A native of Syracuse, New York, Mitchell was born around 1967. Her father, an engineer, moved the family to Anaheim, California, when she was eight years old, and she spent most of her youth in Southern California—and found that racist attitudes gave her more problems there than in Syracuse. For example, her neighbors told her not to stand in front of their house because her presence would drive down property values. With a natural aptitude for music, math, and physics, she started playing the piano and the viola in fourth grade. She switched to the flute at age fifteen, she told J. F. Tapiz of, because “the sound drew me in and I identified with it spiritually.” She tried out for her high school jazz band but was turned down because the director did not want to make the special effort necessary to allow a flute to be heard over trumpets and trombones.

Enrolling at the University of California at San Diego (UCSD), Mitchell studied math while she thought about trying to become a classical flutist and listened to musicians such as Irish classical superstar James Galway. Her first extended exposure to playing jazz came as a sophomore at UCSD, when she took an improvisation class from jazz trombonist Jimmy Cheatham. Cheatham introduced her to the flute recordings of 1960s multi-instrumentalist Eric Dolphy, and she was instantly hooked. With little outlet for her jazz energies at UCSD once she was finished with Cheatham’s course, she began performing on the streets of San Diego for spare change. Far from being immersed in her own world, she would tailor her improvisations according to her impressions of individual passers-by.

She would ultimately wind up in Chicago, where she was street busking:

For a talented jazz player, street busking in downtown Chicago (her usual spot was the corner of Jackson and Wabash streets) was a better bet than San Diego: Chicago was home to a large community of progressive jazz players, many of whom were associated with a collective called the Association for the Advancement of Creative Musicians (AACM). The collective dated back to the mid-1960s but was (and remains) a potent force in Chicago jazz, nurturing large, freeform ensembles that would influence Mitchell’s own music profoundly. Other musicians she met on the street steered her toward the AACM, and soon she was playing in an all-female AACM group called Samana that experimented with vocals, hand percussion, and other instruments such as a sitar.

Here she is in 2019 performing live in concert in Atlanta, where she tells a story with her flute.

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The Atlantic Center for the Arts in collaboration with Civic Minded Five and Timucua Arts Foundation presented Nicole Mitchell, live at Timucua in July 2019.With her were Doug Mathews and Anthony Cole, and for the finale, the associates from ACA Residency # 174 joined in for a newly minted piece: Border Parade.

Check out the lively “conversation” between flute and kora in this Black Earth Ensemble performance.

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I hope today’s story has introduced you to some flutists you didn’t know, or brought back memories of those you already did.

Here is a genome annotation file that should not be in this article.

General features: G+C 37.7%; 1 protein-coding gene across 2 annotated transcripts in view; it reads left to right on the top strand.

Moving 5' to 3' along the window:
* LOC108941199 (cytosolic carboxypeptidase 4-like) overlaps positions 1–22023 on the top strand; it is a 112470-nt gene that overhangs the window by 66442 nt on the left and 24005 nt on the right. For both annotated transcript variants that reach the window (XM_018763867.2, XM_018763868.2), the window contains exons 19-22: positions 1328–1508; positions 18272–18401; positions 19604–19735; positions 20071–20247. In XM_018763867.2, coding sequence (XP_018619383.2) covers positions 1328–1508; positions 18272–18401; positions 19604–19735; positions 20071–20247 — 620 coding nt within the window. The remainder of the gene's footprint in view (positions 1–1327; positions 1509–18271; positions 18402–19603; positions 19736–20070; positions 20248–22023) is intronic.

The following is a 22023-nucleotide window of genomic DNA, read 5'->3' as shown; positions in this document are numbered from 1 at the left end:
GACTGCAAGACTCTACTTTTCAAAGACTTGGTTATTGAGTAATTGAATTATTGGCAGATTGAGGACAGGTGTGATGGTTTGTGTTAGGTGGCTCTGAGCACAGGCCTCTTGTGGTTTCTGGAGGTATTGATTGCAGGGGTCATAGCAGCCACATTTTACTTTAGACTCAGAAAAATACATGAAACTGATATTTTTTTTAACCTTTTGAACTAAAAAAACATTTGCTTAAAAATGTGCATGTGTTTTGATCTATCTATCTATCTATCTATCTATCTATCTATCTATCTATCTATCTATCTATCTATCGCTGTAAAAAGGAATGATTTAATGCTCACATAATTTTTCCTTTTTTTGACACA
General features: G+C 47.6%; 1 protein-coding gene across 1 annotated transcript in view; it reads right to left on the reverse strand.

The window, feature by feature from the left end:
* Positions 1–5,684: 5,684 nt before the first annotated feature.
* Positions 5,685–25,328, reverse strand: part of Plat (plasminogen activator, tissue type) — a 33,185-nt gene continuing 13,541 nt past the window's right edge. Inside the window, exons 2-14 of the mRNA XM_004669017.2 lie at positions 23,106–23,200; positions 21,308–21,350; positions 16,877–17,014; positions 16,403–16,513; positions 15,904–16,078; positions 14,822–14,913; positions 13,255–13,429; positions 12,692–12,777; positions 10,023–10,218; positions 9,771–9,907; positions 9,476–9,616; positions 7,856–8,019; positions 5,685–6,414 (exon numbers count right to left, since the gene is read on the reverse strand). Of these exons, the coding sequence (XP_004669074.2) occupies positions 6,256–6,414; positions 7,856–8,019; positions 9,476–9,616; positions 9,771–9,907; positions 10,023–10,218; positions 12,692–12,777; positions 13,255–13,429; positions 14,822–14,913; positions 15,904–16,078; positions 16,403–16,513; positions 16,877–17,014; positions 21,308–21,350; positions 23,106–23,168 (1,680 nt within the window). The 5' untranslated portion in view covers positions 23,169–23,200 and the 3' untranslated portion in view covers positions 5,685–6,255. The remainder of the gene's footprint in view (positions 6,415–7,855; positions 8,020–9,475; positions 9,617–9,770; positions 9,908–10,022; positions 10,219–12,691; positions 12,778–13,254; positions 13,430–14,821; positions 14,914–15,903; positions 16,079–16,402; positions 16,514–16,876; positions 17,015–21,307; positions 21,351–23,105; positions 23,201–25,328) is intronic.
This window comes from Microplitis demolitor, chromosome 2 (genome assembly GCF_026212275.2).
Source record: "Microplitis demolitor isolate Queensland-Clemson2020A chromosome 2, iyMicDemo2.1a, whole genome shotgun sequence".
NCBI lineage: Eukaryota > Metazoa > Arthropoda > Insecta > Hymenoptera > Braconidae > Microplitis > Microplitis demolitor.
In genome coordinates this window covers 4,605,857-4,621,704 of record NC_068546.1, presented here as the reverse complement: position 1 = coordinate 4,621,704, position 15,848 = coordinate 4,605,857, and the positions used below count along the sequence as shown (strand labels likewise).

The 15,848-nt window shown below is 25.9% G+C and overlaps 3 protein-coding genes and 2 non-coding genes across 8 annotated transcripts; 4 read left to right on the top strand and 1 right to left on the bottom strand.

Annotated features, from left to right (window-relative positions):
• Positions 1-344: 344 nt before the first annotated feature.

As for Lizzo, I am happy to report that her playing a dead white president’s flute has raised a lot of consciousness about the Library of Congress’ collections, which will hopefully send some of her millions of fans exploring.

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Abbreviated Pundit Roundup: Hurricanes and Leadership

We begin today with an interesting piece by Aaron Blake of The Washington Post about how hurricanes have a way of defining the careers of municipal, state, and national leaders.

Two prominent examples will always spring to mind. One is Katrina, in which a slow and botched response was among the reasons George W. Bush left office in 2009 as one of the most unpopular presidents in modern history. By contrast, then-New Jersey Gov. Chris Christie’s (R) hands-on approach and bipartisan work with President Barack Obama after Superstorm Sandy made him historically popular in his home state.[…]

During the Great Depression, President Franklin D. Roosevelt’s administration sent hundreds of troubled and jobless World War I veterans to work camps in Florida to build a highway to the Florida Keys, in part to keep them from protesting in Washington. A year later, in 1935, a hurricane threatened the area, but officials dithered on evacuating the men. Ultimately, what’s become known as the Labor Day hurricane killed an estimated 260 of them, prompting extensive political damage control from the administration. (Ernest Hemingway wrote a piece titled, “Who Murdered the Vets?” but FDR was able to preempt blowback in Congress and largely keep it out of the news.)

By 1965, President Lyndon B. Johnson appeared to recognize the benefit of at least the appearance of a more hands-on approach to storm response. A day after Hurricane Betsy, a Category 4 storm, struck New Orleans, he was on the ground to coordinate the response. Four years later, another devastating storm along the Gulf Coast, Hurricane Camille, solidified the role of the federal government in disaster response.

The first Google hit for a search of “LBJ Hurricane Betsy” led me to this September 26, 2005 essay “High Water” by David Remick of The New Yorker. After the fold is an excerpt from Remnick’s essay.

In the Ninth Ward, Johnson visited the George Washington Elementary School, on St. Claude Avenue, which was being used as a shelter. “Most of the people inside and outside of the building were Negro,” the diary reads. “At first, they did not believe that it was actually the President.” Johnson entered the crowded shelter in near-total darkness; there were only a couple of flashlights to lead the way.